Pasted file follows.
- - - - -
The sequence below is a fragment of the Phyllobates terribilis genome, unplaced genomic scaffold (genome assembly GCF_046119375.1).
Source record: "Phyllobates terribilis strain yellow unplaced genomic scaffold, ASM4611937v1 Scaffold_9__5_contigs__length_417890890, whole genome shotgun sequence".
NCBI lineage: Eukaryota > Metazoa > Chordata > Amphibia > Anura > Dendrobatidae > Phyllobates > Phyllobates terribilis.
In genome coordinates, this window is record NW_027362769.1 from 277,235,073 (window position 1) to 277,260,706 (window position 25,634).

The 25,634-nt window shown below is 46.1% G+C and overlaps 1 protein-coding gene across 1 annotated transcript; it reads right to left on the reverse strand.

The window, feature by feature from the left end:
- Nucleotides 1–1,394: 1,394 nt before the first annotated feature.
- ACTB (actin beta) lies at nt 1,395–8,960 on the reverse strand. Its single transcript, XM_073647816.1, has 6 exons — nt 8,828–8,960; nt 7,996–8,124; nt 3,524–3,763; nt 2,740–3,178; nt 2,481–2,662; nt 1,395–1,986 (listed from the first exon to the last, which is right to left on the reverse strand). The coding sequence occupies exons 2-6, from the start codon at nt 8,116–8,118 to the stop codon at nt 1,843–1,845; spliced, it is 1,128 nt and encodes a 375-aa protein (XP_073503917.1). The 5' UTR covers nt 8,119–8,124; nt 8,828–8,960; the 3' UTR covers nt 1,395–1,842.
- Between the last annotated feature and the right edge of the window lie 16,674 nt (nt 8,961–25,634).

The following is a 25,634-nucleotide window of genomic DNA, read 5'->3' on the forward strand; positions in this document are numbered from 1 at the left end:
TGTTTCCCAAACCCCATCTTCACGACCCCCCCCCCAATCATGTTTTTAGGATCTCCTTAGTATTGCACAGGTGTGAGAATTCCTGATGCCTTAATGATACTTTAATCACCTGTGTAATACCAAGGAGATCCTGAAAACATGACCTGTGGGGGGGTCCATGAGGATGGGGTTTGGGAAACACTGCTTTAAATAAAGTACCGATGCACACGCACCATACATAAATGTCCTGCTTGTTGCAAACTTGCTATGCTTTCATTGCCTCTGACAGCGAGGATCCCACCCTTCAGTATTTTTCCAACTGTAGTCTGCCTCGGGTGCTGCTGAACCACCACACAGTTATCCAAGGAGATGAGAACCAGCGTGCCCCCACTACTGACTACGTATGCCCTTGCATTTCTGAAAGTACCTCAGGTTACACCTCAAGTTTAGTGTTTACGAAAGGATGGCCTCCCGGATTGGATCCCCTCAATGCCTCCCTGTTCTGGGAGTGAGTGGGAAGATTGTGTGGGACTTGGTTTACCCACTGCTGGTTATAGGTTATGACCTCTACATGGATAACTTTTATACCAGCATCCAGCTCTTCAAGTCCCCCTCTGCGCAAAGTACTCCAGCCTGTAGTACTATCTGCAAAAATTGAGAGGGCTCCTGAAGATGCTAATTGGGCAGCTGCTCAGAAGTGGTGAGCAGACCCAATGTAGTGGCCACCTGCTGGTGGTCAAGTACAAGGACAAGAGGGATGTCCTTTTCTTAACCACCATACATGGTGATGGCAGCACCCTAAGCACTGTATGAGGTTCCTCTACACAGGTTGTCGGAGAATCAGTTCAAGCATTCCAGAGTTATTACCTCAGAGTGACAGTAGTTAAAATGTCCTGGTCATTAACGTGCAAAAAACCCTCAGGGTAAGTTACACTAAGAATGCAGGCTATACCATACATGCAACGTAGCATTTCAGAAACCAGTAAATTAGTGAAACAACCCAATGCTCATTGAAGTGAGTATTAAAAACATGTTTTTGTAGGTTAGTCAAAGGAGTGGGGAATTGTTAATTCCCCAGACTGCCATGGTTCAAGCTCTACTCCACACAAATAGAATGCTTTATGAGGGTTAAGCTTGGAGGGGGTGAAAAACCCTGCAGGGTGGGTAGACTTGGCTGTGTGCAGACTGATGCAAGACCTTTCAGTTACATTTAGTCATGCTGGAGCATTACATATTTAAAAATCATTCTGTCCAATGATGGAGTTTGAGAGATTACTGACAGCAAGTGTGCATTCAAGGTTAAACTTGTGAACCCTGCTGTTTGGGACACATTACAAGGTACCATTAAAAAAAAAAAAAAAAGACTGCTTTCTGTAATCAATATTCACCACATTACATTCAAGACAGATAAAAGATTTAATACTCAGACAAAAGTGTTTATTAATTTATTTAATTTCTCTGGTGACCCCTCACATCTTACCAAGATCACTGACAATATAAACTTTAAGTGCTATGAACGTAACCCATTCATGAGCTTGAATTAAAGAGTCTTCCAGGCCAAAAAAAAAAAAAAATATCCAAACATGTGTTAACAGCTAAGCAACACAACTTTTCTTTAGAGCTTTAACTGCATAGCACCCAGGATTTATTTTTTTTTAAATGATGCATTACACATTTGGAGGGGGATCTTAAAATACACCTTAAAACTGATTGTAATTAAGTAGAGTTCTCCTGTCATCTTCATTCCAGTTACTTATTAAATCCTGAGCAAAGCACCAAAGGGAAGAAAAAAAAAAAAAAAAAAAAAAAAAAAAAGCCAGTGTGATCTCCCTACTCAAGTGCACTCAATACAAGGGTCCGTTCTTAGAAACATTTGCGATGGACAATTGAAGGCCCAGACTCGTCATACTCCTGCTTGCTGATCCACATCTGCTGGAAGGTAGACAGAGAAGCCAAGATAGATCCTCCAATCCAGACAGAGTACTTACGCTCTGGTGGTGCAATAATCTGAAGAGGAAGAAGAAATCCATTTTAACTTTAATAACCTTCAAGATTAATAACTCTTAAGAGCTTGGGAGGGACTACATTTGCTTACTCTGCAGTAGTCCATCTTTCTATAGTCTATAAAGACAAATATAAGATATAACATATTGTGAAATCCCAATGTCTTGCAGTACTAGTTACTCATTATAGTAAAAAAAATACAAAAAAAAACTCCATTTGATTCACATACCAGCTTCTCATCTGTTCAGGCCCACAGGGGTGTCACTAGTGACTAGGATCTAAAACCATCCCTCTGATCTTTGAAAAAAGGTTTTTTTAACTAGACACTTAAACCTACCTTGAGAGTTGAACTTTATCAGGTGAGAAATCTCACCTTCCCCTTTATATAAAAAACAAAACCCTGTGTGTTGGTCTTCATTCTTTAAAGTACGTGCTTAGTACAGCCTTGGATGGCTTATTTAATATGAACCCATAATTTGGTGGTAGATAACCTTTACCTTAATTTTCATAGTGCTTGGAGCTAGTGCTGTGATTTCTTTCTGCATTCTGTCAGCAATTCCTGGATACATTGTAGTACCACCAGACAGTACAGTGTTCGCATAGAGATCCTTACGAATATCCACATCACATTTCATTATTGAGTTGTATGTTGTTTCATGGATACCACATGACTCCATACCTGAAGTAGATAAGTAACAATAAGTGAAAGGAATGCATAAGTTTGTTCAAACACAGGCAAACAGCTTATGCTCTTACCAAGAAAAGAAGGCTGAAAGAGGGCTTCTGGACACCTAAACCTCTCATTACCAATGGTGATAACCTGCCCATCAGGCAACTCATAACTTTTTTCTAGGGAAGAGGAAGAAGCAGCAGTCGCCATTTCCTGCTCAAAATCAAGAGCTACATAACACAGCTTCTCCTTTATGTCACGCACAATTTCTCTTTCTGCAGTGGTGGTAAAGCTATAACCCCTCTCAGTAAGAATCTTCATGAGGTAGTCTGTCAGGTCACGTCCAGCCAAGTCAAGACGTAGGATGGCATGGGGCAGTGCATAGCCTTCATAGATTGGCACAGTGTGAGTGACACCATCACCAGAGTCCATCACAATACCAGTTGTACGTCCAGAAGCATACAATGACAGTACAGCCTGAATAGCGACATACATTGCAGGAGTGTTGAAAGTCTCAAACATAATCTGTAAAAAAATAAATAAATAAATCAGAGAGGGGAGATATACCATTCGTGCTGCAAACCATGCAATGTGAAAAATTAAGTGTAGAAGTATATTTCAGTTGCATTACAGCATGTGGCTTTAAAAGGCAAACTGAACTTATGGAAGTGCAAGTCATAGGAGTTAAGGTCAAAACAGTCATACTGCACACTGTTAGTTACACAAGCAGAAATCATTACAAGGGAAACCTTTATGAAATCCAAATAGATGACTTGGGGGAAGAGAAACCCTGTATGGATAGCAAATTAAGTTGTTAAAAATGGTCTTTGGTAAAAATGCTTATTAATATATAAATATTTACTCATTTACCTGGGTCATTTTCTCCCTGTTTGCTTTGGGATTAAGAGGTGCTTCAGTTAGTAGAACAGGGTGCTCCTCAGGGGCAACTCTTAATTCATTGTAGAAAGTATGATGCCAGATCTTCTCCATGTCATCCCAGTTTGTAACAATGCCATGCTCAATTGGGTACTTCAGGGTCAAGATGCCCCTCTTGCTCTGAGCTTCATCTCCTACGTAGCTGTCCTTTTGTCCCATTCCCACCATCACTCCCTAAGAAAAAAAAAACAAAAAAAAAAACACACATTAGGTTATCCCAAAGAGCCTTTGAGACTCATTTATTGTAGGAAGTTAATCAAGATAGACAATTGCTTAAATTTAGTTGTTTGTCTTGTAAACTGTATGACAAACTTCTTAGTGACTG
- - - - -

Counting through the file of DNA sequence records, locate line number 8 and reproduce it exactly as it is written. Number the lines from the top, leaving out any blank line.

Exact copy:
- ACTB (actin beta) lies at nt 1,395–8,960 on the reverse strand. Its single transcript, XM_073647816.1, has 6 exons — nt 8,828–8,960; nt 7,996–8,124; nt 3,524–3,763; nt 2,740–3,178; nt 2,481–2,662; nt 1,395–1,986 (listed from the first exon to the last, which is right to left on the reverse strand). The coding sequence occupies exons 2-6, from the start codon at nt 8,116–8,118 to the stop codon at nt 1,843–1,845; spliced, it is 1,128 nt and encodes a 375-aa protein (XP_073503917.1). The 5' UTR covers nt 8,119–8,124; nt 8,828–8,960; the 3' UTR covers nt 1,395–1,842.